Soon There Will Be Google Glass for Everyone and Everything

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Now that Google Glass is a much-talked about, much-hyped tech thing, the pseudo-clones have already started to emerge, meaning it's only time before there's a Google Glass variation for everyone and everything. Dogs already have their very own wearable computers, and so do "porn enthusiasts," who need a separate pair because Google has banned sex videos from its version. And this is just the beginning, Google Glass Regular just came out a few months ago and already "companies and researchers are trying to decide what will be the next big breakthrough in wearable technology," Technology Review's Rachel Metz notes. Not all of these things will go on people (or animals or plants) faces, but no doubt we will declare them the Google Glass of ________.

Some of the spawn of Google Glass will indeed look a lot like computer glasses. Like the porn version, which has more of a goggle look, but at least slides onto one's face. Inevitably, however, things that aren't glasses, but some sort of vaguely related wearable tech, will get the association, too—even if it's undeserving. Google Glass for dogs, for example, is a sensor that dogs wear to communicate with their owners. There's nothing really Glass-like about that.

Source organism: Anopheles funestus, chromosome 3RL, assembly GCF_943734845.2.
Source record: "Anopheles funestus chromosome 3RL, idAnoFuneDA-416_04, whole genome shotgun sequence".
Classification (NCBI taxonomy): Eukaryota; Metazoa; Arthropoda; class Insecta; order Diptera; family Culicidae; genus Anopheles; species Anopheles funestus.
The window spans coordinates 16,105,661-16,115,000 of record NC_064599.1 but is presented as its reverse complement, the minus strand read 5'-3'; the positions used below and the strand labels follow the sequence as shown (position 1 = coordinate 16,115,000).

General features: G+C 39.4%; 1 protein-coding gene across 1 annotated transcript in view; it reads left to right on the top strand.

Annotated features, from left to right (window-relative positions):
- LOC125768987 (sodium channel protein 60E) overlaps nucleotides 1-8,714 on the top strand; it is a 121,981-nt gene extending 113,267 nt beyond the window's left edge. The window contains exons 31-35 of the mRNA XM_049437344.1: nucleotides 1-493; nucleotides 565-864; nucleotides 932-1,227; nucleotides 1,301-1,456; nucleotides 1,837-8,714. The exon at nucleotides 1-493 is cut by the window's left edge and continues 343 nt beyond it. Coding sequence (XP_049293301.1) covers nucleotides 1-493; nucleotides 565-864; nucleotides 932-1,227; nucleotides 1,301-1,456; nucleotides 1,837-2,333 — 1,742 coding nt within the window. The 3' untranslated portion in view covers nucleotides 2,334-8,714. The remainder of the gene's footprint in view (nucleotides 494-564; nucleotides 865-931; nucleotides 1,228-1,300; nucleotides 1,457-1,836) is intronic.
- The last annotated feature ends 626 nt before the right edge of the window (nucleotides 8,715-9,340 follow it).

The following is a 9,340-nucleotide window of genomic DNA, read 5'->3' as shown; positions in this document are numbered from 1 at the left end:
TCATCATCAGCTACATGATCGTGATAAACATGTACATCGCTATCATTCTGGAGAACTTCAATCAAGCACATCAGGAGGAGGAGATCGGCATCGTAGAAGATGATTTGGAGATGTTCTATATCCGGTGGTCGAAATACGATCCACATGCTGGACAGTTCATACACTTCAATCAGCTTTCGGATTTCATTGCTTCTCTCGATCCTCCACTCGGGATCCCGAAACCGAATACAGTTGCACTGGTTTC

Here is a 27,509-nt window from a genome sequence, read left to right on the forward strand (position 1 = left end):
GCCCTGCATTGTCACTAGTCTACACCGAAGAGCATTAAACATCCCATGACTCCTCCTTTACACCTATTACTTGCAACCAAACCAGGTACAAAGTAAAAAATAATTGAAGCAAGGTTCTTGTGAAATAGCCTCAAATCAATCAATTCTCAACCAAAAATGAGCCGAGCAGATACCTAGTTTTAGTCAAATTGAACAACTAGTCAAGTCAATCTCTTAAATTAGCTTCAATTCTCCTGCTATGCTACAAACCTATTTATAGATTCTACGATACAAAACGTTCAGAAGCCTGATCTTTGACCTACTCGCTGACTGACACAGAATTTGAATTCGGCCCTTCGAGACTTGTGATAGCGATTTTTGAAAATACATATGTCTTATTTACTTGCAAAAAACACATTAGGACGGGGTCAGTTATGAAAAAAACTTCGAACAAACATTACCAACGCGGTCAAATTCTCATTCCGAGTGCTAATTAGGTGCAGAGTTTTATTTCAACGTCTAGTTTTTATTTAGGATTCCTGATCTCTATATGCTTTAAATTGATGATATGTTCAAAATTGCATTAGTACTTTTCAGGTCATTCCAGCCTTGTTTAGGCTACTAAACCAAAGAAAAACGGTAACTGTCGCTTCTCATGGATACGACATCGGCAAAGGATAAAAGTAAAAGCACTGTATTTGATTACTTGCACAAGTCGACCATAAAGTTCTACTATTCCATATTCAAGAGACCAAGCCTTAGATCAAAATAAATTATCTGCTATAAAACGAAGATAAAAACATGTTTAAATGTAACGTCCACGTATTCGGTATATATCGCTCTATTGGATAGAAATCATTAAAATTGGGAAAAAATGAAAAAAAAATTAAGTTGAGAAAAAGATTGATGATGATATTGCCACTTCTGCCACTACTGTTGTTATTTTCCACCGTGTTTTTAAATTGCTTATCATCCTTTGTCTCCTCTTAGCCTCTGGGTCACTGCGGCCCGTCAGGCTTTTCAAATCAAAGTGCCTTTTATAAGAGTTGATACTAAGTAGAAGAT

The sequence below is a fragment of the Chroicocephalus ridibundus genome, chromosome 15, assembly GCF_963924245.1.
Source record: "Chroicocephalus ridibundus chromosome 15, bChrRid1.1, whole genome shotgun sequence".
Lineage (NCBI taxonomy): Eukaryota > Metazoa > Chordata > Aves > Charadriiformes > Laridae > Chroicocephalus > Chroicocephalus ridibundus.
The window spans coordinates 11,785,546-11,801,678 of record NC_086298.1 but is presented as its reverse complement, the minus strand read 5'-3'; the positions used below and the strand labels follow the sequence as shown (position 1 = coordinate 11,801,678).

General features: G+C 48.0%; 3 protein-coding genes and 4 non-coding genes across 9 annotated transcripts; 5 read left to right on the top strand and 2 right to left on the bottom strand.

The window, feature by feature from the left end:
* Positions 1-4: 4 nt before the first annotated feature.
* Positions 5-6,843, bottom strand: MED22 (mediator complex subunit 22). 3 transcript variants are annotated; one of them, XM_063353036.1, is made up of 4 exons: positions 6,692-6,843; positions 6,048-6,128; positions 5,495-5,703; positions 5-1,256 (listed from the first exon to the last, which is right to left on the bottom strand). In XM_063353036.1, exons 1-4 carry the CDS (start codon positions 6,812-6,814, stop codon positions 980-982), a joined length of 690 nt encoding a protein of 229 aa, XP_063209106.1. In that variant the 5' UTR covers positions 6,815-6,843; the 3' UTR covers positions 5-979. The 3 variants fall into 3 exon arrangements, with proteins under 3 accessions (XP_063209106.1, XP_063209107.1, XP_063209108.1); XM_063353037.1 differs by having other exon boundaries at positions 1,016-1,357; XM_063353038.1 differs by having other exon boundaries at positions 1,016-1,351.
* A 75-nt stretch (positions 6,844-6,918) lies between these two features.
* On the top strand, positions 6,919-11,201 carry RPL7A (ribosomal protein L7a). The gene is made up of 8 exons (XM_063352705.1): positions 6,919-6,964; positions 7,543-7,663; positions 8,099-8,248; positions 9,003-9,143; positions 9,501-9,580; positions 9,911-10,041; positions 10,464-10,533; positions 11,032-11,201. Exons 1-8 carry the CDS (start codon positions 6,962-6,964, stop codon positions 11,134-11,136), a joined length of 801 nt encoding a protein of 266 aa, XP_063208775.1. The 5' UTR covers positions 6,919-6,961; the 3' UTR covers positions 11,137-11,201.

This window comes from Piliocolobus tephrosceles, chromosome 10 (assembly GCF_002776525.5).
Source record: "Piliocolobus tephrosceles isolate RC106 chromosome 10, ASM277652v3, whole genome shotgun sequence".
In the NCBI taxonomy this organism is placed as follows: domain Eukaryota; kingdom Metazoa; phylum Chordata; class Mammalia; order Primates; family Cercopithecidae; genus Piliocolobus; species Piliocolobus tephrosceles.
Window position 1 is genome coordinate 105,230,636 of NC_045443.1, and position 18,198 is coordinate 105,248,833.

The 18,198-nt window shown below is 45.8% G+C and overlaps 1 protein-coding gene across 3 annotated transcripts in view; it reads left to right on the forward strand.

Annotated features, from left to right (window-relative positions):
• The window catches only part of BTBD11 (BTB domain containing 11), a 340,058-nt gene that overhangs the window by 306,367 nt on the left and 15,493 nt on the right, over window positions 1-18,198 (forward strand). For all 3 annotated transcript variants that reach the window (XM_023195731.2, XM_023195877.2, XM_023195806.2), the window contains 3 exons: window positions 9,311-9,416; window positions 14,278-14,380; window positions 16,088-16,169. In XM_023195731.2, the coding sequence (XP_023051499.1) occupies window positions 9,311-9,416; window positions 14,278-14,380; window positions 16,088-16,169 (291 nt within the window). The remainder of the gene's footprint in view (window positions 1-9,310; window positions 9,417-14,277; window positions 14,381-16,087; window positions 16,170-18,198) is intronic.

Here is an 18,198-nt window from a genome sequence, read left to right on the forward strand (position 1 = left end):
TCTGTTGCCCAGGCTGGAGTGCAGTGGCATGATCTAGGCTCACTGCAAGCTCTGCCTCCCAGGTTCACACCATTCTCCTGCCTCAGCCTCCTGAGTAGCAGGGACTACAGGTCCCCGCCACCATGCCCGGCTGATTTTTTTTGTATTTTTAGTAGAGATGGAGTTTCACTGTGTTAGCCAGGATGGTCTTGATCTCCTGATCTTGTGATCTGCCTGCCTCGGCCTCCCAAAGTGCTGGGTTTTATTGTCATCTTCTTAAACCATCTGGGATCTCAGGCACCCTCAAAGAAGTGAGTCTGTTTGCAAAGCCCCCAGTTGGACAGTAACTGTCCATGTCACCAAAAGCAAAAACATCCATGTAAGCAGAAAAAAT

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But, since all these inventions want the name recognition and promise that Google offers, some of these things will be a huge reach, both in theory and in name. First, we'll get a lot of useless Google Glasses of ______ that nobody needs or wants. Already Google Glass for "porn enthusiasts" is questionable. Who knows what's next: Google Glass for babies?

But also, inventions that have nothing at all to do with Google Glass will get the distinction. That's what happens when a new technology all of a sudden gets popular or known. Have you seen what has happened to Airbnb? There's an Airbnb for everything, including home-cooked meals. Sometimes the Airbnb of X really is just like Airbnb, where people rent out their personal things, like cars. And other times, not so much, as Quartz's Christopher Mims pointed out on Twitter. "Got to love how "The AirBnB of [anything]" is mostly about finding efficiency by avoiding regulation." 

This article is from the archive of our partner The Wire.